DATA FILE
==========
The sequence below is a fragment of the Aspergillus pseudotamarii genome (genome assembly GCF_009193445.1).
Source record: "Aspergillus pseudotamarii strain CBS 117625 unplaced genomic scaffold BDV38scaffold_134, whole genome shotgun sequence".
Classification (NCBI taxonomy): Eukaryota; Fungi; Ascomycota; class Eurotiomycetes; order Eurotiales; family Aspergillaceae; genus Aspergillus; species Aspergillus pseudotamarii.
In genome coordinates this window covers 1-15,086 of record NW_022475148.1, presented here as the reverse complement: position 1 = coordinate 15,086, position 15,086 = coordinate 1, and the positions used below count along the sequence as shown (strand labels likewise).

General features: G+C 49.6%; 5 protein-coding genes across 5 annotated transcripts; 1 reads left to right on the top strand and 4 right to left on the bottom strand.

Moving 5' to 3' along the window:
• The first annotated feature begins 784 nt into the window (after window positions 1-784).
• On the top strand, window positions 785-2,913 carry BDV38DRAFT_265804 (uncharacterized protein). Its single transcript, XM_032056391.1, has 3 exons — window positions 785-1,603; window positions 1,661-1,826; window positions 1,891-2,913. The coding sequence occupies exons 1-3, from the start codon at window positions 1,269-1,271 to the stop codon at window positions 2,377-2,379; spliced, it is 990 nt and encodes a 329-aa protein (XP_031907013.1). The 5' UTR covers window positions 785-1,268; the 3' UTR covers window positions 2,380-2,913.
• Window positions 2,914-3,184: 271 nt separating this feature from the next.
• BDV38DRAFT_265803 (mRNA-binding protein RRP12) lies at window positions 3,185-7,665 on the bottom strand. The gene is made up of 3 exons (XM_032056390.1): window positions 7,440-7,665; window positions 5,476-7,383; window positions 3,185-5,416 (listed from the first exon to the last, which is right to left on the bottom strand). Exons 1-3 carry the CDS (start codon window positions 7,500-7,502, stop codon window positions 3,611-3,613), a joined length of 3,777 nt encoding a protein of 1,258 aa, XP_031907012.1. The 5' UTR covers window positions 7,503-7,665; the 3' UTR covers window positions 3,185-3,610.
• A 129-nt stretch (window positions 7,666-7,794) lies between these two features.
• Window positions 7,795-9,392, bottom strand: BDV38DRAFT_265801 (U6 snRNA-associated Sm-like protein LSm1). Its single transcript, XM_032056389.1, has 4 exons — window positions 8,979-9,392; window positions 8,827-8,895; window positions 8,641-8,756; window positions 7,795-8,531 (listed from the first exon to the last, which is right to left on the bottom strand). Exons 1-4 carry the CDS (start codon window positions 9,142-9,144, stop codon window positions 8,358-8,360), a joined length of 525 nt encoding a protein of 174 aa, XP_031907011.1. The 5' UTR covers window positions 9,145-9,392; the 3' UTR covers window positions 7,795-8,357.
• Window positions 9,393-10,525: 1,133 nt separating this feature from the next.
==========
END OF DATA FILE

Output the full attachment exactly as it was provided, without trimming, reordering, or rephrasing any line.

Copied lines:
The sequence below is a fragment of the Aspergillus pseudotamarii genome (genome assembly GCF_009193445.1).
Source record: "Aspergillus pseudotamarii strain CBS 117625 unplaced genomic scaffold BDV38scaffold_134, whole genome shotgun sequence".
Classification (NCBI taxonomy): Eukaryota; Fungi; Ascomycota; class Eurotiomycetes; order Eurotiales; family Aspergillaceae; genus Aspergillus; species Aspergillus pseudotamarii.
In genome coordinates this window covers 1-15,086 of record NW_022475148.1, presented here as the reverse complement: position 1 = coordinate 15,086, position 15,086 = coordinate 1, and the positions used below count along the sequence as shown (strand labels likewise).

General features: G+C 49.6%; 5 protein-coding genes across 5 annotated transcripts; 1 reads left to right on the top strand and 4 right to left on the bottom strand.

Moving 5' to 3' along the window:
• The first annotated feature begins 784 nt into the window (after window positions 1-784).
• On the top strand, window positions 785-2,913 carry BDV38DRAFT_265804 (uncharacterized protein). Its single transcript, XM_032056391.1, has 3 exons — window positions 785-1,603; window positions 1,661-1,826; window positions 1,891-2,913. The coding sequence occupies exons 1-3, from the start codon at window positions 1,269-1,271 to the stop codon at window positions 2,377-2,379; spliced, it is 990 nt and encodes a 329-aa protein (XP_031907013.1). The 5' UTR covers window positions 785-1,268; the 3' UTR covers window positions 2,380-2,913.
• Window positions 2,914-3,184: 271 nt separating this feature from the next.
• BDV38DRAFT_265803 (mRNA-binding protein RRP12) lies at window positions 3,185-7,665 on the bottom strand. The gene is made up of 3 exons (XM_032056390.1): window positions 7,440-7,665; window positions 5,476-7,383; window positions 3,185-5,416 (listed from the first exon to the last, which is right to left on the bottom strand). Exons 1-3 carry the CDS (start codon window positions 7,500-7,502, stop codon window positions 3,611-3,613), a joined length of 3,777 nt encoding a protein of 1,258 aa, XP_031907012.1. The 5' UTR covers window positions 7,503-7,665; the 3' UTR covers window positions 3,185-3,610.
• A 129-nt stretch (window positions 7,666-7,794) lies between these two features.
• Window positions 7,795-9,392, bottom strand: BDV38DRAFT_265801 (U6 snRNA-associated Sm-like protein LSm1). Its single transcript, XM_032056389.1, has 4 exons — window positions 8,979-9,392; window positions 8,827-8,895; window positions 8,641-8,756; window positions 7,795-8,531 (listed from the first exon to the last, which is right to left on the bottom strand). Exons 1-4 carry the CDS (start codon window positions 9,142-9,144, stop codon window positions 8,358-8,360), a joined length of 525 nt encoding a protein of 174 aa, XP_031907011.1. The 5' UTR covers window positions 9,145-9,392; the 3' UTR covers window positions 7,795-8,357.
• Window positions 9,393-10,525: 1,133 nt separating this feature from the next.